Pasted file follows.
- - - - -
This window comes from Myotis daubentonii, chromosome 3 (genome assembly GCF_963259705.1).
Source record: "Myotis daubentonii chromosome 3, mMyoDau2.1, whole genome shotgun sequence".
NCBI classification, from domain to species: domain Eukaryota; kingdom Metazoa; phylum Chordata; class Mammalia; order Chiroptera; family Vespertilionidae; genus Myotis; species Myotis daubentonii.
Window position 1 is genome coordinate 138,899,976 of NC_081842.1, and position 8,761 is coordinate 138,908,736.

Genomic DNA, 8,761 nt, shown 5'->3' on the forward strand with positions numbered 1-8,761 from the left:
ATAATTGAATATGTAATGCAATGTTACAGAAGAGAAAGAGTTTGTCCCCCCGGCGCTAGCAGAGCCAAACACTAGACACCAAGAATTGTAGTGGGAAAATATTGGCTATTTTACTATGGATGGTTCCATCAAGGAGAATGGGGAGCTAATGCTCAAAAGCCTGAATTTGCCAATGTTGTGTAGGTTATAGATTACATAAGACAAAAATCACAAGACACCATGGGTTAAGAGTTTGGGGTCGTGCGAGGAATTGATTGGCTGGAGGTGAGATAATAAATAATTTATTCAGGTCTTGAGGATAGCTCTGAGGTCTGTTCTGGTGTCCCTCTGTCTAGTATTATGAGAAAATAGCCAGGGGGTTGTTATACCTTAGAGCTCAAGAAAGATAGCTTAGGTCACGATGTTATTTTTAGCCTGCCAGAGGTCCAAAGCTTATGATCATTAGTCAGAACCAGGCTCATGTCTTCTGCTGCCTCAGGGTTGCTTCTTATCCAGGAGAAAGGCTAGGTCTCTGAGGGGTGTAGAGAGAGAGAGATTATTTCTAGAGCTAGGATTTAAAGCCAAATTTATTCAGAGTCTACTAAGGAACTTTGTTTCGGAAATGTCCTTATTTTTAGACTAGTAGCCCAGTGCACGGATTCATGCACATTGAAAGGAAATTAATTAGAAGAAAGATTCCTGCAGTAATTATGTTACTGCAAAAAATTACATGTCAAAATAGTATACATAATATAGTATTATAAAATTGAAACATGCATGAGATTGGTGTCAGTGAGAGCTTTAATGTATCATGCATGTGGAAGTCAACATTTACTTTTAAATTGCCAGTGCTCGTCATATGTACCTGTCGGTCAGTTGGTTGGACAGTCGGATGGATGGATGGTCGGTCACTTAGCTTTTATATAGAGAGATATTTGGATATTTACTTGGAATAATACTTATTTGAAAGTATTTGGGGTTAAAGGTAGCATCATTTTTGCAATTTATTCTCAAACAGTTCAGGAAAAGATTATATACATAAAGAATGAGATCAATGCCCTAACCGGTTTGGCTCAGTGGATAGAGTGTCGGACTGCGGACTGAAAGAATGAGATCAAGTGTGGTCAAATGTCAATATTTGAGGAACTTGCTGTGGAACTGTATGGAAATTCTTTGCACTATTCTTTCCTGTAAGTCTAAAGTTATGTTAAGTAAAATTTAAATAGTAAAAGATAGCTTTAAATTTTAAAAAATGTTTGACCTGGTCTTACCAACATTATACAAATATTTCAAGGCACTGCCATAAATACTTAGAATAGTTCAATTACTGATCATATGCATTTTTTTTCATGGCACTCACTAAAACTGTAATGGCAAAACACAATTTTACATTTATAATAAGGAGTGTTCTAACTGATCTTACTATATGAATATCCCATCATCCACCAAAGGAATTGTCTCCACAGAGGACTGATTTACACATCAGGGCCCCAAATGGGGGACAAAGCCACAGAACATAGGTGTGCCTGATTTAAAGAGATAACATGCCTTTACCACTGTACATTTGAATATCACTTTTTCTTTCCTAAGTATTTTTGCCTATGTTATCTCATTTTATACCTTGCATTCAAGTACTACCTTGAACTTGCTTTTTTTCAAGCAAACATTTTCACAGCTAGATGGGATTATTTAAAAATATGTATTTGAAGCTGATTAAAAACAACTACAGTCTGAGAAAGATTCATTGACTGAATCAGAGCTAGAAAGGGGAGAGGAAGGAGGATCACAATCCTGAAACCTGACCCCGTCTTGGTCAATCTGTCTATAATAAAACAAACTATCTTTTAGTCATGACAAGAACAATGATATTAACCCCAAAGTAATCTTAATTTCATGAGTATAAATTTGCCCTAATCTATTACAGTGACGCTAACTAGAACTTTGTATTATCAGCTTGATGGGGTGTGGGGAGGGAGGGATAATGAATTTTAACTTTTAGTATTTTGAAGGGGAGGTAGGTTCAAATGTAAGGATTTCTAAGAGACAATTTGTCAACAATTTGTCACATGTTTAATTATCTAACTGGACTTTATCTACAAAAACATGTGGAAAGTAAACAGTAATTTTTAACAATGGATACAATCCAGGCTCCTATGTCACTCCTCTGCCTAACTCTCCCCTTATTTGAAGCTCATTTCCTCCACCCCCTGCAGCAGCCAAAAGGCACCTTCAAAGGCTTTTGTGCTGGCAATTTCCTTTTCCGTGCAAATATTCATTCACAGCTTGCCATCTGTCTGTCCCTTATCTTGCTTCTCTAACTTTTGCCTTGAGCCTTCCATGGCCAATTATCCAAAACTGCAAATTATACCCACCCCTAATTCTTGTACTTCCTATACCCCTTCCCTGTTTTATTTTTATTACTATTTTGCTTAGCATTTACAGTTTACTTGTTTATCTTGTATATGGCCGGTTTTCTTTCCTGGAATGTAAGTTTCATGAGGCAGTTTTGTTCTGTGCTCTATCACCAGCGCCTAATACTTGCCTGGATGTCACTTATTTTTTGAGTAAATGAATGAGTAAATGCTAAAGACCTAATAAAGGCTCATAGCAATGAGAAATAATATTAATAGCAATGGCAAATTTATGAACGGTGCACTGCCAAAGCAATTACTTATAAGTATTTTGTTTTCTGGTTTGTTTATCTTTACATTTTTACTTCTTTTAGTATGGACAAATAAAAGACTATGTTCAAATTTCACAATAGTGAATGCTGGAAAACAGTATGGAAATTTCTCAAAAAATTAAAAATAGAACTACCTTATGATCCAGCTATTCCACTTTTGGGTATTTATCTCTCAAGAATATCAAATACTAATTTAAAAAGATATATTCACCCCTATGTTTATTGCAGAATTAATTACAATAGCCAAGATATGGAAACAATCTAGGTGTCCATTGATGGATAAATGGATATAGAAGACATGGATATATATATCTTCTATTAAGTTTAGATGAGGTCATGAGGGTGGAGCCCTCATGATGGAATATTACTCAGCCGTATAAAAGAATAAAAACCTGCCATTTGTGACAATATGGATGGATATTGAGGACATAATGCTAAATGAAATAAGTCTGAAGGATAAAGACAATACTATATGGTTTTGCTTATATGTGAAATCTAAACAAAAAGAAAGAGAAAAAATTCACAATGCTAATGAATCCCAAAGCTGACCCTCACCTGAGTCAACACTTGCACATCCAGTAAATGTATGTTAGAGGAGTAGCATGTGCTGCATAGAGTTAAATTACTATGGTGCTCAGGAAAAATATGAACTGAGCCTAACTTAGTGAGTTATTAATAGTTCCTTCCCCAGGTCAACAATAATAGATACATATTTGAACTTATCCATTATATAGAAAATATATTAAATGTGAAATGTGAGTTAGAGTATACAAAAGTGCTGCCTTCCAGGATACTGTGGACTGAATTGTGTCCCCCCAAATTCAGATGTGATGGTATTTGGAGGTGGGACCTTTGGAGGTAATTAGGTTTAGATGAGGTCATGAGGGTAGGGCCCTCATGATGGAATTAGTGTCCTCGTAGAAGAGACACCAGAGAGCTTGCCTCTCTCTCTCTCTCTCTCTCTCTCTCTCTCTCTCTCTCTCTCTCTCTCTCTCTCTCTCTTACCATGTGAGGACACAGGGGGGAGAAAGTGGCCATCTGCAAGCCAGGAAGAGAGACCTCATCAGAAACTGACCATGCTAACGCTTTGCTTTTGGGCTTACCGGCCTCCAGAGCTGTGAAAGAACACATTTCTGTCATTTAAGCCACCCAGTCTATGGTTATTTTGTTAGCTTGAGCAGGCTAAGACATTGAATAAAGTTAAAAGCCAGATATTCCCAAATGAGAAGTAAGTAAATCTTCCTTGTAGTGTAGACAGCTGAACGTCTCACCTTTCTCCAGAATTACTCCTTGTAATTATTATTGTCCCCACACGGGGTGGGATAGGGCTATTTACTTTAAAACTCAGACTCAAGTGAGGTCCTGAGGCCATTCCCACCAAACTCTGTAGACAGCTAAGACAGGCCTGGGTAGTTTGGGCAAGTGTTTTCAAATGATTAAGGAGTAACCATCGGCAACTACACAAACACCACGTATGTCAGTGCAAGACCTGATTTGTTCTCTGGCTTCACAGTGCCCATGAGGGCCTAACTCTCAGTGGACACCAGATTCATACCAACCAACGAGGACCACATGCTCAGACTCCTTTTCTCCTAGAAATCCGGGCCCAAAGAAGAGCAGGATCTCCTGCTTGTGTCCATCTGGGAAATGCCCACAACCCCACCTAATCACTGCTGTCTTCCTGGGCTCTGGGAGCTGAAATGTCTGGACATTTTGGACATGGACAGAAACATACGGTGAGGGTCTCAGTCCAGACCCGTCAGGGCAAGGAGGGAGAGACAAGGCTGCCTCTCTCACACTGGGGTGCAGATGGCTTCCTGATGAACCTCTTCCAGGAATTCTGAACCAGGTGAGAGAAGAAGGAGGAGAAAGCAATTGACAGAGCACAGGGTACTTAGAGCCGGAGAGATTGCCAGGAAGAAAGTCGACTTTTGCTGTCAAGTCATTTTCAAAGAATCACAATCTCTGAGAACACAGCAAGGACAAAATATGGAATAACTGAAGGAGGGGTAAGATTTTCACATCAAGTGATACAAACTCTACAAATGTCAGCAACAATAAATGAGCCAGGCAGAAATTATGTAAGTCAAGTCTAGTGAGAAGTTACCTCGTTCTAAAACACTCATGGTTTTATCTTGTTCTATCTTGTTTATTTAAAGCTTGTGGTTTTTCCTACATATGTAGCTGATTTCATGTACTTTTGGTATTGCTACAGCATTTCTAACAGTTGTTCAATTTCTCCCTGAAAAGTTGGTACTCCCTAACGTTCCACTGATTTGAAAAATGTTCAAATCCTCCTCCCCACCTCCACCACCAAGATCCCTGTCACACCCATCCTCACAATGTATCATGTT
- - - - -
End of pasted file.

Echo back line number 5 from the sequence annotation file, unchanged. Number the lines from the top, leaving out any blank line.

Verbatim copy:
Genomic DNA, 8,761 nt, shown 5'->3' on the forward strand with positions numbered 1-8,761 from the left: